The events that are taking place in and around the Kiev-Pechersk Lavra create an unfavorable information background for Ukraine. Theologian Kirill Govorun said about this in an interview with the DF.
“In my opinion, I honestly do not know how this story with the Lavra will end. Obviously, there is a confrontation between the state, which legitimately claims its rights and disposes of the property in accordance with the law, and people who consider themselves, in modern parlance, ‘Lavra steakholers,’ that they have been going to this Lavra for years, that they really helped to restore it, and now they believe that this Lavra is being taken away from them. This confrontation will obviously continue, and frankly speaking, I don’t see when it will end,” Govorun said.
According to the theologian, a possible way out of this situation would be the coexistence of the two communities on the territory of the Kiev-Pechersk Lavra. This would not only solve the Lavra problem, but would also open the possibility for the UOC and the OCU to “find a model of coexistence.”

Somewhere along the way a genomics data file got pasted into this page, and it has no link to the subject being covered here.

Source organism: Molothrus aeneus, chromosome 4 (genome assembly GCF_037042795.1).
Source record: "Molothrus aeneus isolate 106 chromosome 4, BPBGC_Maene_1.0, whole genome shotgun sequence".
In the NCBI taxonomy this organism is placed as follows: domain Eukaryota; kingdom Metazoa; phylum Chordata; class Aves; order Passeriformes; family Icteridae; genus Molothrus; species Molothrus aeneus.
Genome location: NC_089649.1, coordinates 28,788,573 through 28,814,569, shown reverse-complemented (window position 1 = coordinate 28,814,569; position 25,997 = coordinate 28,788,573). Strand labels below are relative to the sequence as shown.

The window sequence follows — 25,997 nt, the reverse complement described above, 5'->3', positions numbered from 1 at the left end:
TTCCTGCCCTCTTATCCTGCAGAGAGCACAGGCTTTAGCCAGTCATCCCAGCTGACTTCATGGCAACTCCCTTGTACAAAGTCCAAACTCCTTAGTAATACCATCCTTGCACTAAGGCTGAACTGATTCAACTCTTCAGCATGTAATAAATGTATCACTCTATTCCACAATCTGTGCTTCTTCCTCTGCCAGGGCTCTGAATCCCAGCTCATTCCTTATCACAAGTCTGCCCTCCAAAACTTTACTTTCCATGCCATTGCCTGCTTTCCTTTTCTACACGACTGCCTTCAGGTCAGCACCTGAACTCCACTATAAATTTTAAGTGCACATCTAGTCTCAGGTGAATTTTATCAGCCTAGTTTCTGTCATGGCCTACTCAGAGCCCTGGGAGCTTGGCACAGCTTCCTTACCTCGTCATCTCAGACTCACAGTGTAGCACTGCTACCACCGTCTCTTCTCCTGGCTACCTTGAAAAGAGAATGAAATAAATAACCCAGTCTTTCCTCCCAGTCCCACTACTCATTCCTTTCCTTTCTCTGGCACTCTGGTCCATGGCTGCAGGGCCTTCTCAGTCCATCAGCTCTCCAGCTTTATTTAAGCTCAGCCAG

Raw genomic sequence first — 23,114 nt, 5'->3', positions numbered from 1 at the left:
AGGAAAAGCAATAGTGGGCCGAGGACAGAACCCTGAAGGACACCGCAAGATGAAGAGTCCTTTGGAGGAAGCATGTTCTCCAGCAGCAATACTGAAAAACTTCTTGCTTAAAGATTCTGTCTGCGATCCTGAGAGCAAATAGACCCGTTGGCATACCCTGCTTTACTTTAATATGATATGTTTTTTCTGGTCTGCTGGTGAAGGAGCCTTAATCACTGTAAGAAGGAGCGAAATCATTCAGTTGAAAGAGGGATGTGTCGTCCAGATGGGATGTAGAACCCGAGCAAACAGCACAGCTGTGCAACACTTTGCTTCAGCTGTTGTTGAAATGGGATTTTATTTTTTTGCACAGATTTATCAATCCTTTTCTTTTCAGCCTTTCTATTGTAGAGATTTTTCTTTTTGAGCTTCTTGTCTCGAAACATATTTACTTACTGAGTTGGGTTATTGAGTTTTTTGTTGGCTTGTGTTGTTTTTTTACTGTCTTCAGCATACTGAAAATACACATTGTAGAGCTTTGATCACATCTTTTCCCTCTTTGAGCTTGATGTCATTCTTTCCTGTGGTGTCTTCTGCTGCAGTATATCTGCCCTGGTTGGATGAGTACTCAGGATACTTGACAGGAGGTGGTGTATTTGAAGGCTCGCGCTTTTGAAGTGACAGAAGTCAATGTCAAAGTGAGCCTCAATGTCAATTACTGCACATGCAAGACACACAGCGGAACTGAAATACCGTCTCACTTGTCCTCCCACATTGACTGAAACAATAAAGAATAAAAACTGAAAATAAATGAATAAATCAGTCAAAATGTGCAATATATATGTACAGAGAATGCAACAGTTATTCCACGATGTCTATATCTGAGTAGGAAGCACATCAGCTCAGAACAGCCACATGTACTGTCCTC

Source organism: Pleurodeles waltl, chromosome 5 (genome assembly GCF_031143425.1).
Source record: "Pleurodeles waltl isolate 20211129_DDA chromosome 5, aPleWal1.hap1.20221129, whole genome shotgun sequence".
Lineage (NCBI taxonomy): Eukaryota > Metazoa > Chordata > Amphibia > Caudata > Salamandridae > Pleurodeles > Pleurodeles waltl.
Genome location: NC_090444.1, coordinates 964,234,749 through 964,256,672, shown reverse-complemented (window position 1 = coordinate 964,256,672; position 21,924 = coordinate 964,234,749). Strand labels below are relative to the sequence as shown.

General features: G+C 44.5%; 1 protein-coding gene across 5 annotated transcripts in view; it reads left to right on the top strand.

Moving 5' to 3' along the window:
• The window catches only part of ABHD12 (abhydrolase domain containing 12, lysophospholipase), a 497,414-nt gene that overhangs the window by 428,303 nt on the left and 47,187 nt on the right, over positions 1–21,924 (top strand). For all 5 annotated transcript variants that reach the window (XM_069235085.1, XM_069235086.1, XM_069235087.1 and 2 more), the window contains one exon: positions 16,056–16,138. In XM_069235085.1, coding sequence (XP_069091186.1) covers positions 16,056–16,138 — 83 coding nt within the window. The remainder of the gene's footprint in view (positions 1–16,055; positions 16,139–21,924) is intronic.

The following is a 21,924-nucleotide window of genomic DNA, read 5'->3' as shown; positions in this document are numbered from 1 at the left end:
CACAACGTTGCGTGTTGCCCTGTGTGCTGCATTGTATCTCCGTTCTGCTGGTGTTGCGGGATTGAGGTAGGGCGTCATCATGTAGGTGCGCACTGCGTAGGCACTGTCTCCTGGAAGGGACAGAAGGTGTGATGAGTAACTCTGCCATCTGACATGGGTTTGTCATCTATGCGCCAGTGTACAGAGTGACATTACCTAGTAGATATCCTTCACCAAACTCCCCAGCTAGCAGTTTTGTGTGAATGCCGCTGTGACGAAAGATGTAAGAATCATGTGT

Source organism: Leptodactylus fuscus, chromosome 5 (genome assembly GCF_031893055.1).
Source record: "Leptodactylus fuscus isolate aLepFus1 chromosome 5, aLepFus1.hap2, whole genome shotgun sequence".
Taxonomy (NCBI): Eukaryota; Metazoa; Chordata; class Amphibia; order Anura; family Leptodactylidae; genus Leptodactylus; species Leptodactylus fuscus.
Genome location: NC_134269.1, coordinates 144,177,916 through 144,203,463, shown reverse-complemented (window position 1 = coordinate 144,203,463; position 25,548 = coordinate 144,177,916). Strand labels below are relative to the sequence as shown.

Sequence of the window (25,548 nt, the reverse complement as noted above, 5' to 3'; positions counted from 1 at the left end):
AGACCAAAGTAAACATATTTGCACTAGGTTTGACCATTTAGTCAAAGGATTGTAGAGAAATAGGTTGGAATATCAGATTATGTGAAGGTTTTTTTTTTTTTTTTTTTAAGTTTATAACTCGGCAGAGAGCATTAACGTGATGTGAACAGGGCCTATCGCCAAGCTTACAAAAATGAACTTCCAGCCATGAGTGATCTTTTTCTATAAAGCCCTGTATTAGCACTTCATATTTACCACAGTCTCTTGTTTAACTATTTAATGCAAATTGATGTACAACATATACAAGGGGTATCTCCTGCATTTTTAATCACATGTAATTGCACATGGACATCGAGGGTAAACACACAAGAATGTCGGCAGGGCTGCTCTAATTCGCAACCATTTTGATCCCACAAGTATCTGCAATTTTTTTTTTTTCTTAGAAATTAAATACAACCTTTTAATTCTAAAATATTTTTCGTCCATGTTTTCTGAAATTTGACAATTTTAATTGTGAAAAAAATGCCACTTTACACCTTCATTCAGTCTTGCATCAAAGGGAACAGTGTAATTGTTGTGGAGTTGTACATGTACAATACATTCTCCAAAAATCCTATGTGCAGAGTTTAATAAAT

“In my opinion, this would be the most realistic option for solving this problem. Lavra is large and has natural conditions for the coexistence of the two communities. it is divided into Upper and Lower Lavra, they are even physically separated by a wall with gates that can be closed for a while, but it is better to keep them open,” Govorun said.
The theologian believes that it would be natural to have a OCU community in Upper Lavra and a UOC community in Lower Lavra.
“In addition, we can consider the possibility of a third community – of the Ecumenical Patriarchate – on the territory of Lavra, since Lavra was founded under the jurisdiction of Constantinople and for most of its history existed under the jurisdiction of the Ecumenical Patriarchate,” he added.